As exploitation, forced migration, and wars of aggression increasingly rage on all over the world, particularly in Syria and across the Middle East, the displacement of migrants and the current refugee crisis is at a critical stage.  NAFCON, together with the International Migrants Alliance (IMA), participated in a September UN Forum in New York on the Massive Movement of Migrants and Refugees, which is aiming for a 2018 global compact for “safe, orderly and regular migration.” IMA has stated that, “While such will answer some concerns of migrants, it will not resolve the larger economic, political and social issues of migration. It may even be used to further restrict borders and legitimize the criminalization of undocumented migrants.”  Both internationally and here in the U.S., we can expect that both the UN and Trump’s policies on migrants and refugees will continue to expose them to scapegoating, discrimination, harsh enforcement measures, and continued exploitation. But through grassroots organizing and mobilization with IMA, we can build the international movement of migrants and refugees to offer more concrete and lasting solutions to this mounting crisis.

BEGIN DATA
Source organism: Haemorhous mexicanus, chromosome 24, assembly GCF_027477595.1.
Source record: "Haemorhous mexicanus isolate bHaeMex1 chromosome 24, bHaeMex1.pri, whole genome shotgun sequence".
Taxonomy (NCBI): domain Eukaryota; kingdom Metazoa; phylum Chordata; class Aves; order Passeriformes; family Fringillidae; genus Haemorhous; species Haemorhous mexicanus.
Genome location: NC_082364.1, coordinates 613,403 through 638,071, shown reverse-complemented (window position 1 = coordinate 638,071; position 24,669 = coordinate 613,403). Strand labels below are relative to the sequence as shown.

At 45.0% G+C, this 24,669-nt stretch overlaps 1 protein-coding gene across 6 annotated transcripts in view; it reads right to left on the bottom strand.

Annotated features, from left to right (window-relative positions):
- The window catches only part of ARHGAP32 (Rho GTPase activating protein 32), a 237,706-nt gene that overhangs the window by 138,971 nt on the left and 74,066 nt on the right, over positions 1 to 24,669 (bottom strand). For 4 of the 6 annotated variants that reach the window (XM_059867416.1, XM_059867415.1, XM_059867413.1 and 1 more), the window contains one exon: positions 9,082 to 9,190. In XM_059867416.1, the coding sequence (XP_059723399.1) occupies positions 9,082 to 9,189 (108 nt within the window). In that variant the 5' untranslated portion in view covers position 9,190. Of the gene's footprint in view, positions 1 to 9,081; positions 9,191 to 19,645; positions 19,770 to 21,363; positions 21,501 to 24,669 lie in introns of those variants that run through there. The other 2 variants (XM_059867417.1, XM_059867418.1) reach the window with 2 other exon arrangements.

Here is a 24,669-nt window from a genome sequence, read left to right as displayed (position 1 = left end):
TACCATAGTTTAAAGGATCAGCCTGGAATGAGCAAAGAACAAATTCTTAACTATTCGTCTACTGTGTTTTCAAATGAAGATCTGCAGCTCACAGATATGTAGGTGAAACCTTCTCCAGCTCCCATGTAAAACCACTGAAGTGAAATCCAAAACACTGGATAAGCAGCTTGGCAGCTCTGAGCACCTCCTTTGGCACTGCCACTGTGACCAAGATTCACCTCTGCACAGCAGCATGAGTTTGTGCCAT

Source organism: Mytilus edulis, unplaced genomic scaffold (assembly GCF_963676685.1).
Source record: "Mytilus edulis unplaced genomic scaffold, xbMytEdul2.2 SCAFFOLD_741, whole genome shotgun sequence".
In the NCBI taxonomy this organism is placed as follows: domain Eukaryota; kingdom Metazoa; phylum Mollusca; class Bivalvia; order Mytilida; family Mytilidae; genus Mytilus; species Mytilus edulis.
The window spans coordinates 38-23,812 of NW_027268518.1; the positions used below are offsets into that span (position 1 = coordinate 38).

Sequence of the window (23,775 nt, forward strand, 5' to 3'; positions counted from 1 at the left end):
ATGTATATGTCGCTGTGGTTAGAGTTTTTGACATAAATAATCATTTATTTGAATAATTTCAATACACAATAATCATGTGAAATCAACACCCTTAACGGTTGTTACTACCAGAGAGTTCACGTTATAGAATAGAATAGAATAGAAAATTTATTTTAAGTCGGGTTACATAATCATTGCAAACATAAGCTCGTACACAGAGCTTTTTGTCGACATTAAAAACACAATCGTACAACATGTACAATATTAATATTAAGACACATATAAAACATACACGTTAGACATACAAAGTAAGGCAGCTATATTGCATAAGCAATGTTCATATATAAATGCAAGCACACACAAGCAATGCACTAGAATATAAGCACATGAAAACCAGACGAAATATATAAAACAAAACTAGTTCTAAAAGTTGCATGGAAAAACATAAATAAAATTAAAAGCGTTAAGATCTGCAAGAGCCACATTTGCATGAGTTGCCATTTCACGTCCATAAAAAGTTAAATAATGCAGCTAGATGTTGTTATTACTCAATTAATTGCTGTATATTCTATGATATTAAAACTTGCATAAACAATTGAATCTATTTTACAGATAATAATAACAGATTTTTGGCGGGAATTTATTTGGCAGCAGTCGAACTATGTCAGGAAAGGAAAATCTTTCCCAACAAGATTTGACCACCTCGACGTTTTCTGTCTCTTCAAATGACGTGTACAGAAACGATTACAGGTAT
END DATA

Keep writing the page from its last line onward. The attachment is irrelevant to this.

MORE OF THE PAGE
NAFCON also congratulates the international grassroots organization of Migrante on its 20th anniversary this December 18th.  With almost 10 overseas chapters and affiliates of Migrante in the U.S., overseas Filipinos are bonding together to tackle the issues of forced migration, wage theft, trafficking, discrimination, and exploitation faced by Filipino migrant workers here and across the globe. On Migrante’s 20th anniversary, NAFCON stands together with Migrante International chapters all over the world to demand that the ongoing Peace Talks address the root causes of forced migration and end the bankrupt Labor Export Policy of the Philippines.